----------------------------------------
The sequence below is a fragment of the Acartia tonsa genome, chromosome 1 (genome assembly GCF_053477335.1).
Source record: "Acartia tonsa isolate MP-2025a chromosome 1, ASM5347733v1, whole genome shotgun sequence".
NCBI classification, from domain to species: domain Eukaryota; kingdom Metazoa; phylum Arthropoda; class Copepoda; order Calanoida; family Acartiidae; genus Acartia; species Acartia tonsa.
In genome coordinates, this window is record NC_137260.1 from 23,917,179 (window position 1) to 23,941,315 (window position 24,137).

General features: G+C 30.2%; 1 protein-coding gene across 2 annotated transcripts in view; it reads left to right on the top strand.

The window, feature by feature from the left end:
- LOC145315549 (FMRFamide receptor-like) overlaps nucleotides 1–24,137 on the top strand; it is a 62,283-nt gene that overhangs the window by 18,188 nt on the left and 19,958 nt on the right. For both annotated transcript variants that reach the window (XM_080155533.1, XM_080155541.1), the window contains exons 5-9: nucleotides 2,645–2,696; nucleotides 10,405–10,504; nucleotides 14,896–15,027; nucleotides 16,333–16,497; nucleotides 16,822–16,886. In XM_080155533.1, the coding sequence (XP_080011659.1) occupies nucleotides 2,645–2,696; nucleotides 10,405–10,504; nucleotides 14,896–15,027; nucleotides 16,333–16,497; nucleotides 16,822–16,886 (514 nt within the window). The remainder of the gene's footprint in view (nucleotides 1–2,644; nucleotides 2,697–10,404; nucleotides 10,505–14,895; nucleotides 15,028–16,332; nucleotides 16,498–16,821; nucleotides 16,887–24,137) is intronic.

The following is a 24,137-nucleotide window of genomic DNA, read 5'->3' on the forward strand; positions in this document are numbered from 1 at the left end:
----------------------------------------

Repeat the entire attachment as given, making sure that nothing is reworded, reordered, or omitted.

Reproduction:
The sequence below is a fragment of the Acartia tonsa genome, chromosome 1 (genome assembly GCF_053477335.1).
Source record: "Acartia tonsa isolate MP-2025a chromosome 1, ASM5347733v1, whole genome shotgun sequence".
NCBI classification, from domain to species: domain Eukaryota; kingdom Metazoa; phylum Arthropoda; class Copepoda; order Calanoida; family Acartiidae; genus Acartia; species Acartia tonsa.
In genome coordinates, this window is record NC_137260.1 from 23,917,179 (window position 1) to 23,941,315 (window position 24,137).

General features: G+C 30.2%; 1 protein-coding gene across 2 annotated transcripts in view; it reads left to right on the top strand.

The window, feature by feature from the left end:
- LOC145315549 (FMRFamide receptor-like) overlaps nucleotides 1–24,137 on the top strand; it is a 62,283-nt gene that overhangs the window by 18,188 nt on the left and 19,958 nt on the right. For both annotated transcript variants that reach the window (XM_080155533.1, XM_080155541.1), the window contains exons 5-9: nucleotides 2,645–2,696; nucleotides 10,405–10,504; nucleotides 14,896–15,027; nucleotides 16,333–16,497; nucleotides 16,822–16,886. In XM_080155533.1, the coding sequence (XP_080011659.1) occupies nucleotides 2,645–2,696; nucleotides 10,405–10,504; nucleotides 14,896–15,027; nucleotides 16,333–16,497; nucleotides 16,822–16,886 (514 nt within the window). The remainder of the gene's footprint in view (nucleotides 1–2,644; nucleotides 2,697–10,404; nucleotides 10,505–14,895; nucleotides 15,028–16,332; nucleotides 16,498–16,821; nucleotides 16,887–24,137) is intronic.

The following is a 24,137-nucleotide window of genomic DNA, read 5'->3' on the forward strand; positions in this document are numbered from 1 at the left end: